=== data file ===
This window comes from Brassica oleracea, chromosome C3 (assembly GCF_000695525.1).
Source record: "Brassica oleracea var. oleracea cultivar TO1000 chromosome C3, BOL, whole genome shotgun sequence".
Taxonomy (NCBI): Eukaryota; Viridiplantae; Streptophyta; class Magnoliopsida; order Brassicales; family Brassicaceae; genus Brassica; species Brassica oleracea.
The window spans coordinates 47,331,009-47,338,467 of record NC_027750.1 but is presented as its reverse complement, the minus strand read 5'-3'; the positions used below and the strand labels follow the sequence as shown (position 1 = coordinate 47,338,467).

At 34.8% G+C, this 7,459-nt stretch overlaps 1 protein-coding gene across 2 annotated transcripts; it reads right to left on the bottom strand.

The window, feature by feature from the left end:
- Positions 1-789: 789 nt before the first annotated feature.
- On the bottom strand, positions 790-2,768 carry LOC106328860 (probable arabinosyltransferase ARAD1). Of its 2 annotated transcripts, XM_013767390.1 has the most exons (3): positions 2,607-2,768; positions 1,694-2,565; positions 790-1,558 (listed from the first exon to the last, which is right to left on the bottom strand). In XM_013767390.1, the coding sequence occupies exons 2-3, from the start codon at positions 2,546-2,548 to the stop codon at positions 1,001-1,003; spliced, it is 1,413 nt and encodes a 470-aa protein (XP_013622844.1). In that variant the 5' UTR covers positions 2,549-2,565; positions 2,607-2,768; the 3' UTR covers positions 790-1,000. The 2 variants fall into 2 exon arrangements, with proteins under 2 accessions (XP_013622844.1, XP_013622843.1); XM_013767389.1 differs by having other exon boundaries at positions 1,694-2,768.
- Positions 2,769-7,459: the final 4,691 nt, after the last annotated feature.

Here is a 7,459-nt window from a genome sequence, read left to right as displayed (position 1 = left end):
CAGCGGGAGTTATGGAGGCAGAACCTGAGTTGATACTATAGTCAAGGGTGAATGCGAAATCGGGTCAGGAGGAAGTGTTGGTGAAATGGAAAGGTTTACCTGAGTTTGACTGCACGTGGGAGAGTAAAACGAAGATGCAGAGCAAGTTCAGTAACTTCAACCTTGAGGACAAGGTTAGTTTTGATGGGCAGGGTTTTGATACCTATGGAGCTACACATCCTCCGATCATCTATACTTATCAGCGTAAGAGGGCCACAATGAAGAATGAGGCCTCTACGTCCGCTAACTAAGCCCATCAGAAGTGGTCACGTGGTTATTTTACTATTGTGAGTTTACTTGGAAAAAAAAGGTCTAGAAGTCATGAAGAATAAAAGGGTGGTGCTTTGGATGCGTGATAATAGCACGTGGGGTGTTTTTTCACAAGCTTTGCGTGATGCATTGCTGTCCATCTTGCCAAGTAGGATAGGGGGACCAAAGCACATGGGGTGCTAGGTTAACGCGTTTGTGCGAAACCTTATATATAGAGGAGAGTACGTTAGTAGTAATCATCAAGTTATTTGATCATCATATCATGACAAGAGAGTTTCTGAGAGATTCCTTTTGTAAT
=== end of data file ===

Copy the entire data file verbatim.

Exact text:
This window comes from Brassica oleracea, chromosome C3 (assembly GCF_000695525.1).
Source record: "Brassica oleracea var. oleracea cultivar TO1000 chromosome C3, BOL, whole genome shotgun sequence".
Taxonomy (NCBI): Eukaryota; Viridiplantae; Streptophyta; class Magnoliopsida; order Brassicales; family Brassicaceae; genus Brassica; species Brassica oleracea.
The window spans coordinates 47,331,009-47,338,467 of record NC_027750.1 but is presented as its reverse complement, the minus strand read 5'-3'; the positions used below and the strand labels follow the sequence as shown (position 1 = coordinate 47,338,467).

At 34.8% G+C, this 7,459-nt stretch overlaps 1 protein-coding gene across 2 annotated transcripts; it reads right to left on the bottom strand.

The window, feature by feature from the left end:
- Positions 1-789: 789 nt before the first annotated feature.
- On the bottom strand, positions 790-2,768 carry LOC106328860 (probable arabinosyltransferase ARAD1). Of its 2 annotated transcripts, XM_013767390.1 has the most exons (3): positions 2,607-2,768; positions 1,694-2,565; positions 790-1,558 (listed from the first exon to the last, which is right to left on the bottom strand). In XM_013767390.1, the coding sequence occupies exons 2-3, from the start codon at positions 2,546-2,548 to the stop codon at positions 1,001-1,003; spliced, it is 1,413 nt and encodes a 470-aa protein (XP_013622844.1). In that variant the 5' UTR covers positions 2,549-2,565; positions 2,607-2,768; the 3' UTR covers positions 790-1,000. The 2 variants fall into 2 exon arrangements, with proteins under 2 accessions (XP_013622844.1, XP_013622843.1); XM_013767389.1 differs by having other exon boundaries at positions 1,694-2,768.
- Positions 2,769-7,459: the final 4,691 nt, after the last annotated feature.

Here is a 7,459-nt window from a genome sequence, read left to right as displayed (position 1 = left end):
CAGCGGGAGTTATGGAGGCAGAACCTGAGTTGATACTATAGTCAAGGGTGAATGCGAAATCGGGTCAGGAGGAAGTGTTGGTGAAATGGAAAGGTTTACCTGAGTTTGACTGCACGTGGGAGAGTAAAACGAAGATGCAGAGCAAGTTCAGTAACTTCAACCTTGAGGACAAGGTTAGTTTTGATGGGCAGGGTTTTGATACCTATGGAGCTACACATCCTCCGATCATCTATACTTATCAGCGTAAGAGGGCCACAATGAAGAATGAGGCCTCTACGTCCGCTAACTAAGCCCATCAGAAGTGGTCACGTGGTTATTTTACTATTGTGAGTTTACTTGGAAAAAAAAGGTCTAGAAGTCATGAAGAATAAAAGGGTGGTGCTTTGGATGCGTGATAATAGCACGTGGGGTGTTTTTTCACAAGCTTTGCGTGATGCATTGCTGTCCATCTTGCCAAGTAGGATAGGGGGACCAAAGCACATGGGGTGCTAGGTTAACGCGTTTGTGCGAAACCTTATATATAGAGGAGAGTACGTTAGTAGTAATCATCAAGTTATTTGATCATCATATCATGACAAGAGAGTTTCTGAGAGATTCCTTTTGTAAT